In Gill v. Hayes, 188 Okl. 434, 108 P.2d 117, the host was driving in the nighttime upon a curved paving at 70 miles per hour; it was misty and the highway was damp; the brakes on the car were slightly off-balance so as to cause the car to swerve slightly when applied; the speed was in violation of the speed law of New Mexico, where the accident occurred; and the driver had been asked to slow down. Sudden application of the brakes caused the car to go off to the left and then to the right, and roll over.Summary of this case from Hunter v. Horton
December 10, 1940. Rehearing Denied February 11, 1941.
1. AUTOMOBILES — Liability for injuries under New Mexico "guest statute."
Under New Mexico statute, an automobile guest cannot recover against his host for injuries, unless the act causing the injury was intentional or the accident was caused by heedless and reckless disregard of the rights of others.
Under the New Mexico statute an automobile guest cannot recover from the owner or operator for injuries unless there is evidence reasonably tending to prove that such owner or operator acted with the actual or imputed knowledge that the inevitable or probable consequences of his conduct would be to inflict injury.
Appeal from District Court, Oklahoma County; Frank P. Douglass, Judge.
Action by E.H. Gill against George W. Hayes. Judgment for defendant, and plaintiff appeals. Affirmed.
Sam S. Gill, of Oklahoma City, for plaintiff in error.
Butler Rinehart, of Oklahoma City, for defendant in error.
Plaintiff in error was plaintiff below, and the parties will be referred to herein as plaintiff and defendant.
Plaintiff commenced this action to recover damages for personal injuries sustained while riding in defendant's automobile as defendant's guest, while driving along a highway in the state of New Mexico.
Demurrer to plaintiff's evidence was sustained, and he appeals.
Plaintiff alleged in his petition that his injuries were proximately caused by the carelessness and negligence of defendant; and by his recklessness and his reckless disregard for the rights of others and particularly the rights of plaintiff in that he was driving said car in the nighttime upon a curved pavement at approximately 70 miles per hour, in violation of the speed laws of the state of New Mexico restricting the maximum speed for passenger automobiles to "such speeds as shall be consistent at all times with safety and proper use of the roads." That the acts of defendant were in reckless disregard of the rights and safety of plaintiff and the rights of others who might be using said highway, and without having or keeping said car under control and without being able to see the curved condition of said roadway and while same was damp, wet, and slippery, and without having tires equipped with treads or chains, and without having the brakes so adjusted that they would function evenly, but so that one side would pull and brake in excess of the other side.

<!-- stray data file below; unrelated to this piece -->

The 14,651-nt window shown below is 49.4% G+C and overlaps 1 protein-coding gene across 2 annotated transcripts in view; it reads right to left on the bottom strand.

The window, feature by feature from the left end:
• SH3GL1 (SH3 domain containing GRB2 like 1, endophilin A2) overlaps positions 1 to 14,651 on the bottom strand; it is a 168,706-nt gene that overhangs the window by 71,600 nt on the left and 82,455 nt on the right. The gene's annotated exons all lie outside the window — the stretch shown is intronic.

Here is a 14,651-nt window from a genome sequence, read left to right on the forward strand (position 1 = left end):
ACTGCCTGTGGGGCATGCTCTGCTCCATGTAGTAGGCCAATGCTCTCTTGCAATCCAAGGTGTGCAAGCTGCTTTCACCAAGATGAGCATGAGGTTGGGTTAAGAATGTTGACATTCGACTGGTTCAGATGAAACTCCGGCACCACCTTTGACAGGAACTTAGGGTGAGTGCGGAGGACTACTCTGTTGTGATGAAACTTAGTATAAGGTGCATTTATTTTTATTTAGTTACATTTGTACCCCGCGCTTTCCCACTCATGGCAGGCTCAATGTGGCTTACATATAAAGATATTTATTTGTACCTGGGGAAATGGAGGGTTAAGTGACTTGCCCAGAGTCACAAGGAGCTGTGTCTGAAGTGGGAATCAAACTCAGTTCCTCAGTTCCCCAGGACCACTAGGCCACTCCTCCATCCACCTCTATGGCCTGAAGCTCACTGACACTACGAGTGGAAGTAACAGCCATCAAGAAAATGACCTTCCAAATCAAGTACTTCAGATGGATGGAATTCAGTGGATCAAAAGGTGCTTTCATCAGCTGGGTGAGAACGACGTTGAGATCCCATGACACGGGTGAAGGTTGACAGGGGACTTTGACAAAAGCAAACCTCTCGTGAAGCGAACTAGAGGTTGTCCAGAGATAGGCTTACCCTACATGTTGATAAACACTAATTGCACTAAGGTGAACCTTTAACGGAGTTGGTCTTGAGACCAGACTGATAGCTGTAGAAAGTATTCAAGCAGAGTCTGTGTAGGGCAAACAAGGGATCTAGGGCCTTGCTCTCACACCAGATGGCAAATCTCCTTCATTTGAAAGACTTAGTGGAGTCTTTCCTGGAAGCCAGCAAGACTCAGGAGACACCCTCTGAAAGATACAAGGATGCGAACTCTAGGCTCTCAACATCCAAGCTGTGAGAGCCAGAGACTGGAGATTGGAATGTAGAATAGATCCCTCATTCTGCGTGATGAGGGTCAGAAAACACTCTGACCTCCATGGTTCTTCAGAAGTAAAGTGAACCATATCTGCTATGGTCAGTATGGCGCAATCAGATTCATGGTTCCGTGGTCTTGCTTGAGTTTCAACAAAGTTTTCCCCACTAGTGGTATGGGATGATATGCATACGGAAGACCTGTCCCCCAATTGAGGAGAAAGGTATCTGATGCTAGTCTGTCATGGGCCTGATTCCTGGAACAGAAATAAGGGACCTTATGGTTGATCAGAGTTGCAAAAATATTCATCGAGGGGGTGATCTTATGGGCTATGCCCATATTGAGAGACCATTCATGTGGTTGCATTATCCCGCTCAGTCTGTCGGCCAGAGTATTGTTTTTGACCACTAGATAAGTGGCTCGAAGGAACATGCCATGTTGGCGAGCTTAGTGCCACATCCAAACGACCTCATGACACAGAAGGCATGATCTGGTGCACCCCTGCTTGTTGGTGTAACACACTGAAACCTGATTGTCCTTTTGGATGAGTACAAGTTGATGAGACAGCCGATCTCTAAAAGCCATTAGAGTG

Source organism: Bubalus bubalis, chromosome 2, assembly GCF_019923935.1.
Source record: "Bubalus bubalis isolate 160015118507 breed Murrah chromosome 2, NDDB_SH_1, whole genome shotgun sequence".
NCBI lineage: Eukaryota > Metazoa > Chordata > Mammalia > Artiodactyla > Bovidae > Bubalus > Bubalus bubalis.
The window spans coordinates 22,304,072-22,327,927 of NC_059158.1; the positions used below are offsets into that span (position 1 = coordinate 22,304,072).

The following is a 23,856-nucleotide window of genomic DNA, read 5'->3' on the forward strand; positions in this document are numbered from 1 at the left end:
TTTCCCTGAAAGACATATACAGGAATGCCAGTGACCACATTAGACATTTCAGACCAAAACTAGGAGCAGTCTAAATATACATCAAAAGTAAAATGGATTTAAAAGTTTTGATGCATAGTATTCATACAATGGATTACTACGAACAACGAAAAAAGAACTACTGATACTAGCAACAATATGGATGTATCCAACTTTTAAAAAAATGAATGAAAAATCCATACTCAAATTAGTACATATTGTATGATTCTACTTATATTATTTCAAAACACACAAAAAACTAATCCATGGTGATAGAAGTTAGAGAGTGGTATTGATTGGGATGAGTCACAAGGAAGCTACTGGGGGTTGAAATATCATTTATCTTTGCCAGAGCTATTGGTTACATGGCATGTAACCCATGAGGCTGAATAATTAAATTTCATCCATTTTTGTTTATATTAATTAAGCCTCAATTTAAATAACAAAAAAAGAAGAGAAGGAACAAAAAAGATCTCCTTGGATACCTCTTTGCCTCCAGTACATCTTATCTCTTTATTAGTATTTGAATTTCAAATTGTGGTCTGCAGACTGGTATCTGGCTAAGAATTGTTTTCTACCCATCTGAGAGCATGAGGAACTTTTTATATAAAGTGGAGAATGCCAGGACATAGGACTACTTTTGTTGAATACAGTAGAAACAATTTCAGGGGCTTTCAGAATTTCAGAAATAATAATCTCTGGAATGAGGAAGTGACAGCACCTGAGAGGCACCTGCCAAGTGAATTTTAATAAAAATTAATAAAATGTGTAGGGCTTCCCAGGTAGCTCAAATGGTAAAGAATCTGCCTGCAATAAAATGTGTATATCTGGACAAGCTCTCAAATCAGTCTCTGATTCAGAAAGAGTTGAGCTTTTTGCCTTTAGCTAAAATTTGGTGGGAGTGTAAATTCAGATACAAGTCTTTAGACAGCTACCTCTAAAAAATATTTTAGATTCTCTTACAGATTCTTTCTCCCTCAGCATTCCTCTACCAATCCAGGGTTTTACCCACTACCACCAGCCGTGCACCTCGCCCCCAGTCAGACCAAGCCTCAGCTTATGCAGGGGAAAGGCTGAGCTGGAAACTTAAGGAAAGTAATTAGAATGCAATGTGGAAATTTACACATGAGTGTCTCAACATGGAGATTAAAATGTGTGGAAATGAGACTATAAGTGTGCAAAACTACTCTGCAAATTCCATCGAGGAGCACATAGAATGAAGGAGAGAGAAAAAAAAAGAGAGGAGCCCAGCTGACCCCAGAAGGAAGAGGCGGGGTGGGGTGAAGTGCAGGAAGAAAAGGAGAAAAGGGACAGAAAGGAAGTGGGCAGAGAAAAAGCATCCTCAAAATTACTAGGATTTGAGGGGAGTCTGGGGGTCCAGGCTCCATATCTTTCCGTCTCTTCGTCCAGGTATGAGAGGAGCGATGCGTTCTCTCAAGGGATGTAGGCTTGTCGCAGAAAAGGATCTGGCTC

Defendant, among other defenses, pleaded the so-called guest statute of New Mexico which provides:
"No person transported by the owner or operator of a motor vehicle as his guest without payment for such transportation shall have a cause of action for damages against such owner or operator for injury, death or loss, in case of an accident, unless such accident shall have been intentional on the part of said owner or caused by his heedlessness or his reckless disregard of the rights of others."
Plaintiff's evidence, in substance, was that he and defendant had planned a trip from Oklahoma City, Okla., to Colorado Springs, Colo. The first plan was that they would go in separate cars.
It appears that a number of other persons were to go, apparently as guests. But shortly before they started some of the persons who were to ride in plaintiff's automobile decided not to go. It was then decided that plaintiff would ride in defendant's automobile along with others as defendant's guests.
The party consisted of defendant, defendant's wife; Wilma Hayes, defendant's sister; Christine Preston, defendant's cousin, and plaintiff.
Defendant was driving his own car. At the time of the accident defendant's sister and cousin were riding with defendant in the front seat. Plaintiff and defendant's wife were in the rear seat. The party left Oklahoma City about 3 o'clock, September 2, 1938. The wreck occurred between 12:30 and 1 o'clock the next morning, about 18 miles south of Raton, N.M.
Plaintiff testified that there was not a great deal unusual in the manner in which defendant drove; that he had a new '38 car and drove pretty fast, sometimes as high as 80 miles an hour; that several times plaintiff requested that defendant slow down, and "he generally did," but would "start up again shortly."
For a distance of 30 to 50 miles before the accident occurred it had been raining. It was not raining at the time and place of the accident, but it had been raining and it was "misty."
The brakes on defendant's car were "slightly off balance, not bad," but such as to cause the car to swerve slightly, when the brakes were suddenly applied.
As to what actually caused the accident the evidence is meagre.
Three witnesses testified for plaintiff. Miss Preston testified that she was asleep at the time. She was thrown from the car and severely injured.
Wilma Hayes testified:
"A. 'Well, the first I knew we started rolling. We were going pretty fast and it was raining and it seems like George threw on the brakes or started to slow down or something and the car started weaving and we turned over is all I know.' * * * A. 'Well, it happened so quick it was a little hard to tell. The first thing I recall was him slapping on his brakes and saying hold on or something of that nature and then we crashed into the side of the road on the left-hand side, as I recall was higher than that on the south side and as we crashed into that, the lights went out and then we swerved off the road on the right-hand side and started rolling. We rolled, I would say, close to 150 feet and turned over six or seven times, seven I believe, they told us later.' Q. 'Did you pass through any obstruction as your car was rolling over that 150 feet?' A. 'Yes, we hit a barb wire fence with posts and I believe we stopped right after we got through it or on it; I think it was under the car, I think it was the final thing that stopped us.' "